My last very brief observation is that we need to educate the public. And this is particularly important because at a time when a lot of the sort of campaigning work and the political activity happens through social media, explaining to the general public what exactly can happen through very convincing deep fakes is a joint obligation that we both have. Is the general public going to be more suspicious? Yes. But do they also have an obligation to think twice when they see something which is suspicious or sort of out of the ordinary? Yes, because we may not have the time to either properly label it, identify as fake or even remove it from the platform.

So this general education exercise about sort of the malign capabilities of AI, I think is a joint obligation. And the more I think we talk about the risks, the more educated the public is going to become and of course the less susceptible to any type of disinformation.

And my final observation is that we put a lot of faith as politicians in new campaign techniques. And yes, indeed they can work wonders within the framework of the proper regulation and the rules that we have to apply in terms of communicating our messages to target audiences. But at the end of the day, nothing can replace what we call retail, traditional retail politics and shaking people’s hands. And as far as I know, technology is still not capable of creating a convincing hologram of me walking in a Greek village doing traditional campaigning work. It may happen at some point, but it also allows us to think again in terms of not putting all our faith in terms of communicating with the general public in a campaign simply by using the most advanced technological tool.

So again, as a head of government that thinks a lot about the future of democracy and about protecting the integrity of the democratic process, congratulations on this initiative.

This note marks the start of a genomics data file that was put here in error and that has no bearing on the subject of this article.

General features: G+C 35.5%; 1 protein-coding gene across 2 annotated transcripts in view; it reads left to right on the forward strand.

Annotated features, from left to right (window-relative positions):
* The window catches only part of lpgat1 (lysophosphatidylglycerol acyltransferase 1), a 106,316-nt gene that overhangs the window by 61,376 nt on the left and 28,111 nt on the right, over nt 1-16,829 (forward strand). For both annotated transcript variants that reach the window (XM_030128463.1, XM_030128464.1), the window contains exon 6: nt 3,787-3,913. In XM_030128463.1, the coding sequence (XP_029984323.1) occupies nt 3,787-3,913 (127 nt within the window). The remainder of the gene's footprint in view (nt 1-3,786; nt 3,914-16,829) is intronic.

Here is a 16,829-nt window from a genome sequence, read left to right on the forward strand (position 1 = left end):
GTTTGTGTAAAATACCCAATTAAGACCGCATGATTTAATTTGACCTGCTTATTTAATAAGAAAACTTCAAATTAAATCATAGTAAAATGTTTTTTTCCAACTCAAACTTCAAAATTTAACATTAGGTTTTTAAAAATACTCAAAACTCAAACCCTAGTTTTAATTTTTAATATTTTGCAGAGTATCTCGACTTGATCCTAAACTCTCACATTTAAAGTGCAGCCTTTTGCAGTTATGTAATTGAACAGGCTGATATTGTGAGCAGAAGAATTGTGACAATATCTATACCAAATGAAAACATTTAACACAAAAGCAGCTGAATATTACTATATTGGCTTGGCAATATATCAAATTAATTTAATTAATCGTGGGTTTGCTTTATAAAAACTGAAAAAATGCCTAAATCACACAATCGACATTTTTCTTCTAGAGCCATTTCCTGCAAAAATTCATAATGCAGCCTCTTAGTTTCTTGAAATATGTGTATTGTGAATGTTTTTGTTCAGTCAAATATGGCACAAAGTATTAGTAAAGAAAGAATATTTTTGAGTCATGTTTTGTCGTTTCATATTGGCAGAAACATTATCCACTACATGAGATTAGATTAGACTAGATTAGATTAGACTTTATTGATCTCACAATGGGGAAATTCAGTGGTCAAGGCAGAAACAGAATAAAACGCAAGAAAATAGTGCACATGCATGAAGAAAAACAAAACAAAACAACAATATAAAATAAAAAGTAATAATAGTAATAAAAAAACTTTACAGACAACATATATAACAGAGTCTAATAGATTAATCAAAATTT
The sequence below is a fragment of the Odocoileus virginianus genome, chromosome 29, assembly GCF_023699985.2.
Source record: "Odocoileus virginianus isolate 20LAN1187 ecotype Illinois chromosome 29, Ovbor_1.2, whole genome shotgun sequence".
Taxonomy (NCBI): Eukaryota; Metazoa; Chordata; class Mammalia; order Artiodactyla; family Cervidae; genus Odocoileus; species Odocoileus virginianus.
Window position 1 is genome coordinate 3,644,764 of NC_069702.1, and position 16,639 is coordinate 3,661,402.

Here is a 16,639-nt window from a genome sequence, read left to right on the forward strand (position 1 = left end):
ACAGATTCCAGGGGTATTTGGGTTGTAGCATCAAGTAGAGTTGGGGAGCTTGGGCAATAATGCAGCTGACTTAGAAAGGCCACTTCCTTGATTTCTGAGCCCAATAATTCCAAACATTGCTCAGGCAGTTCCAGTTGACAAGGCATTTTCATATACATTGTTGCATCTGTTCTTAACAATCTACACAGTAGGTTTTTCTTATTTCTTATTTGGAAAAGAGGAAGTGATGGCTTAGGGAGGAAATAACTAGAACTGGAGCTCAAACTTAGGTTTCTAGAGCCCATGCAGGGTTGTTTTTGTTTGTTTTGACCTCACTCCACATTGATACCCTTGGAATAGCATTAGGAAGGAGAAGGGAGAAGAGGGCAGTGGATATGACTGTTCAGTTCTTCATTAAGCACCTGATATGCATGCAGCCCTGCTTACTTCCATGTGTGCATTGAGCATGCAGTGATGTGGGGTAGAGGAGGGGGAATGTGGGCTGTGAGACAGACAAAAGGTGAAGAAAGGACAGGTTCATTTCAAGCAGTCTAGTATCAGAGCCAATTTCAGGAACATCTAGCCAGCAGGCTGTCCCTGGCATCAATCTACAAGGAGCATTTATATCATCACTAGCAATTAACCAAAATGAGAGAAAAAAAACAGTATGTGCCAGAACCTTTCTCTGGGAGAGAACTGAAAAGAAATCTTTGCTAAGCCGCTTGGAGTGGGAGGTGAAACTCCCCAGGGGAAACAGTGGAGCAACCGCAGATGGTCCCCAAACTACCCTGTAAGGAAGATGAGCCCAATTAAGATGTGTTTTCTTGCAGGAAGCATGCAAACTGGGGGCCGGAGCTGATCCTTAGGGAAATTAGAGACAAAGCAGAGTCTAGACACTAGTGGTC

I think it’s a clear step in the right direction. And let’s also think about how we can use AI tools to make the democratic process better in terms of making public consultations more effective and more objective. So let’s look at the flip side of this, and we’ll be looking for your contribution. What can AI do to make public engagement better in order to build sort of more trust between the elected officials and the general public? Thank you”.

During the event, the importance of the Tech Accord and the need to adopt similar collective initiatives was stressed, given that in 2024, polls will be held in dozens of countries representing about half of the world’s population, while progress in the field of artificial intelligence allows the development of convincing misleading material aimed at misinformation.

During the Prime Minister’s talks on the sidelines of the event, it was stressed that Greece has already taken a very active role in the field of artificial intelligence, with a series of government initiatives to contribute to the development of a matrix of best rules and practices, especially for the ethical use of AI.

In this context, it was pointed out that our country has already established an Advisory Committee for AI, has prepared a study on generative AI (Generative AI Greece 2030) and is in the process of preparing a National Strategy.

The event was also attended by European Commission Vice President for Values and Transparency, Věra Jourová, US Senate Intelligence Committee Chairman Mark Warner, MEP Eva Maydell and senior executives from the technology companies Adobe, Amazon, Google, IBM, Meta, Microsoft, OpenAI and TikTok.